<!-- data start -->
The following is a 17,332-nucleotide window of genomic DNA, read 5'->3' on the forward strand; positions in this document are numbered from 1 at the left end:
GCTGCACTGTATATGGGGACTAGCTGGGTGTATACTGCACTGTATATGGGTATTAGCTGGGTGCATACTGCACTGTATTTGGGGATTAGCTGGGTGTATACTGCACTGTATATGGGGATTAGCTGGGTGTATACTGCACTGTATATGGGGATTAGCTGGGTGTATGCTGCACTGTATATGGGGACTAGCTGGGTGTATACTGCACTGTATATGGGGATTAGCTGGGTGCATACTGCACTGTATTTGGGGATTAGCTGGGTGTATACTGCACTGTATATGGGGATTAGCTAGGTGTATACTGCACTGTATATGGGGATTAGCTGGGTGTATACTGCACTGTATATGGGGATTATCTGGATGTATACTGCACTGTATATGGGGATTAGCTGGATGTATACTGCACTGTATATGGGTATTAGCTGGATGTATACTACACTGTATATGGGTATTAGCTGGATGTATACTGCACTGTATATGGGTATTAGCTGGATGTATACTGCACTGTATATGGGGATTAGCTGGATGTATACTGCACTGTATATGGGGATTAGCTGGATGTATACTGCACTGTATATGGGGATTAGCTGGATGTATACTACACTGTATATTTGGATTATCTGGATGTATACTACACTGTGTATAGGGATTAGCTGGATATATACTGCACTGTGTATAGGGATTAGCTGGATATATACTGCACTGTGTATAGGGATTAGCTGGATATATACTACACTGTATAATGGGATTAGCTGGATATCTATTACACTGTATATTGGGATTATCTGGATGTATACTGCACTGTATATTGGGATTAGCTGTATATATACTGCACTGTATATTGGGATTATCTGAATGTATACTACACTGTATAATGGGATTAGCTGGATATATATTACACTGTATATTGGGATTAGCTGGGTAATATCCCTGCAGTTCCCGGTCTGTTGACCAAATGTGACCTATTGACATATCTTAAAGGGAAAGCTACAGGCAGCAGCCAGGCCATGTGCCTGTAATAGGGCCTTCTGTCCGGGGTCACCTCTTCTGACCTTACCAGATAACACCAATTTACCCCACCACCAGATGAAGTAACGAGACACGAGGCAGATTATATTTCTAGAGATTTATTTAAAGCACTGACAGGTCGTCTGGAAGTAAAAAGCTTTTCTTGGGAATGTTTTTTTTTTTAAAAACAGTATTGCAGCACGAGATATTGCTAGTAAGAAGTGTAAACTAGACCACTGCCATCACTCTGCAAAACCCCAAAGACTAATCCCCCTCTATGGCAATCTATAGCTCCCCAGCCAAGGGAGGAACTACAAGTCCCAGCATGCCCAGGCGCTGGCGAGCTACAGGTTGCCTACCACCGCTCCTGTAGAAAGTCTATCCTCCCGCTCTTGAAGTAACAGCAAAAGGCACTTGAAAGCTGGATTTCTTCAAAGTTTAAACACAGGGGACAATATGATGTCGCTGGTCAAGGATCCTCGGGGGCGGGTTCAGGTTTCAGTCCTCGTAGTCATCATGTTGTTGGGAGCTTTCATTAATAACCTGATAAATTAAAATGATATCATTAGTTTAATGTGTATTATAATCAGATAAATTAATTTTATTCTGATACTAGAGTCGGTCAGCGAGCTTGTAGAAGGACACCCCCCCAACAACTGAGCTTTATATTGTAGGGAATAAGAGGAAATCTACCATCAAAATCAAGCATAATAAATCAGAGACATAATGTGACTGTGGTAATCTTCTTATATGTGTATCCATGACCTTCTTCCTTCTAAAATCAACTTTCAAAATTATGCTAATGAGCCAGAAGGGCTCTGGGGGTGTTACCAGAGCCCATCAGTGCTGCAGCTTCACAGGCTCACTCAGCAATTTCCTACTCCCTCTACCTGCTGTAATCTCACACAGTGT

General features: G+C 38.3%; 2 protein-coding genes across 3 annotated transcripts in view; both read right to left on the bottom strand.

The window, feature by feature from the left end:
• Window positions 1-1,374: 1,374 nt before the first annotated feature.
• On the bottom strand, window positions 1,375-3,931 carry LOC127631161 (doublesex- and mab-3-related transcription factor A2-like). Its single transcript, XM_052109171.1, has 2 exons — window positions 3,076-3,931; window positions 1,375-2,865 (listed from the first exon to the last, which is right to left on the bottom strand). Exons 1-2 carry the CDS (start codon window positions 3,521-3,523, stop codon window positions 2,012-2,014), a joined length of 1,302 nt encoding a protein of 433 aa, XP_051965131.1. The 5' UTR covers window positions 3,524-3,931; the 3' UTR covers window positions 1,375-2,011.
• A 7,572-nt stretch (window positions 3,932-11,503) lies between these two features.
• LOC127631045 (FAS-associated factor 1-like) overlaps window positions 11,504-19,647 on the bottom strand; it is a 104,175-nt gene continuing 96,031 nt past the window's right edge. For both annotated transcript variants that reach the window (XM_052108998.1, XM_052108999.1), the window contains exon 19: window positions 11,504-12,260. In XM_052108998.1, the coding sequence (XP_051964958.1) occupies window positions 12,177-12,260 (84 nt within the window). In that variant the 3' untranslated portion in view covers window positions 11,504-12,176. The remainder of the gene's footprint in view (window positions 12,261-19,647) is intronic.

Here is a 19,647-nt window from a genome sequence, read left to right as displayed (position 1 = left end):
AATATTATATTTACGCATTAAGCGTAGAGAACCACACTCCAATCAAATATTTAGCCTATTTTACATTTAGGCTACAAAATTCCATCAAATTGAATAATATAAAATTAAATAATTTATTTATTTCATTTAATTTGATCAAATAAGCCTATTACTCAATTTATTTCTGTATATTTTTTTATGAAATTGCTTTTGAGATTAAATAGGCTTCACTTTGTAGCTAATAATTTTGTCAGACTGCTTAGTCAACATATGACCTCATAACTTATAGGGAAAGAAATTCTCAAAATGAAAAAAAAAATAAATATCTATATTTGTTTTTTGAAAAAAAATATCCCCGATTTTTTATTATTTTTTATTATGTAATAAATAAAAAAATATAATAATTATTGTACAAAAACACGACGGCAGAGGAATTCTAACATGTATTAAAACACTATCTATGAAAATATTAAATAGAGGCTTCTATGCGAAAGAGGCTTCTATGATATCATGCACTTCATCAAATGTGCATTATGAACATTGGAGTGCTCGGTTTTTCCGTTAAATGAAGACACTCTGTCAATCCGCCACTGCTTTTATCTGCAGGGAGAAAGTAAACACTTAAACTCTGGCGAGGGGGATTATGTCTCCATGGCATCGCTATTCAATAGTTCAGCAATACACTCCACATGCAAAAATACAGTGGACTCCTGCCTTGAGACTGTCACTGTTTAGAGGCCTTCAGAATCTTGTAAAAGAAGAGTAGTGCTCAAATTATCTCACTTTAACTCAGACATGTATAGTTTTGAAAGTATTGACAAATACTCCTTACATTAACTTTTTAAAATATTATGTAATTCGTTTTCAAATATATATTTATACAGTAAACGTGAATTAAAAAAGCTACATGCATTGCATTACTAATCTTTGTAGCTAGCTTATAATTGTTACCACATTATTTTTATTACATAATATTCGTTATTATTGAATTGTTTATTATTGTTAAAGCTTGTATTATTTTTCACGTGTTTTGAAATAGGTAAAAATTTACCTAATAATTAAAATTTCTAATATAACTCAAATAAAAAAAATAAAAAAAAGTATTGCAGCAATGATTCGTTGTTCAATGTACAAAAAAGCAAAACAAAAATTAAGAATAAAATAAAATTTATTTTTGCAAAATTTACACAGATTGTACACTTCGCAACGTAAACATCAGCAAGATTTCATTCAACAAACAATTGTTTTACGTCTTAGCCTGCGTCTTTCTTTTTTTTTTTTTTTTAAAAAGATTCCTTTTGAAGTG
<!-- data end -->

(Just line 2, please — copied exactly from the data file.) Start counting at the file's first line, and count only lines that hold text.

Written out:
GCTGCACTGTATATGGGGACTAGCTGGGTGTATACTGCACTGTATATGGGTATTAGCTGGGTGCATACTGCACTGTATTTGGGGATTAGCTGGGTGTATACTGCACTGTATATGGGGATTAGCTGGGTGTATACTGCACTGTATATGGGGATTAGCTGGGTGTATGCTGCACTGTATATGGGGACTAGCTGGGTGTATACTGCACTGTATATGGGGATTAGCTGGGTGCATACTGCACTGTATTTGGGGATTAGCTGGGTGTATACTGCACTGTATATGGGGATTAGCTAGGTGTATACTGCACTGTATATGGGGATTAGCTGGGTGTATACTGCACTGTATATGGGGATTATCTGGATGTATACTGCACTGTATATGGGGATTAGCTGGATGTATACTGCACTGTATATGGGTATTAGCTGGATGTATACTACACTGTATATGGGTATTAGCTGGATGTATACTGCACTGTATATGGGTATTAGCTGGATGTATACTGCACTGTATATGGGGATTAGCTGGATGTATACTGCACTGTATATGGGGATTAGCTGGATGTATACTGCACTGTATATGGGGATTAGCTGGATGTATACTACACTGTATATTTGGATTATCTGGATGTATACTACACTGTGTATAGGGATTAGCTGGATATATACTGCACTGTGTATAGGGATTAGCTGGATATATACTGCACTGTGTATAGGGATTAGCTGGATATATACTACACTGTATAATGGGATTAGCTGGATATCTATTACACTGTATATTGGGATTATCTGGATGTATACTGCACTGTATATTGGGATTAGCTGTATATATACTGCACTGTATATTGGGATTATCTGAATGTATACTACACTGTATAATGGGATTAGCTGGATATATATTACACTGTATATTGGGATTAGCTGGGTAATATCCCTGCAGTTCCCGGTCTGTTGACCAAATGTGACCTATTGACATATCTTAAAGGGAAAGCTACAGGCAGCAGCCAGGCCATGTGCCTGTAATAGGGCCTTCTGTCCGGGGTCACCTCTTCTGACCTTACCAGATAACACCAATTTACCCCACCACCAGATGAAGTAACGAGACACGAGGCAGATTATATTTCTAGAGATTTATTTAAAGCACTGACAGGTCGTCTGGAAGTAAAAAGCTTTTCTTGGGAATGTTTTTTTTTTTAAAAACAGTATTGCAGCACGAGATATTGCTAGTAAGAAGTGTAAACTAGACCACTGCCATCACTCTGCAAAACCCCAAAGACTAATCCCCCTCTATGGCAATCTATAGCTCCCCAGCCAAGGGAGGAACTACAAGTCCCAGCATGCCCAGGCGCTGGCGAGCTACAGGTTGCCTACCACCGCTCCTGTAGAAAGTCTATCCTCCCGCTCTTGAAGTAACAGCAAAAGGCACTTGAAAGCTGGATTTCTTCAAAGTTTAAACACAGGGGACAATATGATGTCGCTGGTCAAGGATCCTCGGGGGCGGGTTCAGGTTTCAGTCCTCGTAGTCATCATGTTGTTGGGAGCTTTCATTAATAACCTGATAAATTAAAATGATATCATTAGTTTAATGTGTATTATAATCAGATAAATTAATTTTATTCTGATACTAGAGTCGGTCAGCGAGCTTGTAGAAGGACACCCCCCCAACAACTGAGCTTTATATTGTAGGGAATAAGAGGAAATCTACCATCAAAATCAAGCATAATAAATCAGAGACATAATGTGACTGTGGTAATCTTCTTATATGTGTATCCATGACCTTCTTCCTTCTAAAATCAACTTTCAAAATTATGCTAATGAGCCAGAAGGGCTCTGGGGGTGTTACCAGAGCCCATCAGTGCTGCAGCTTCACAGGCTCACTCAGCAATTTCCTACTCCCTCTACCTGCTGTAATCTCACACAGTGT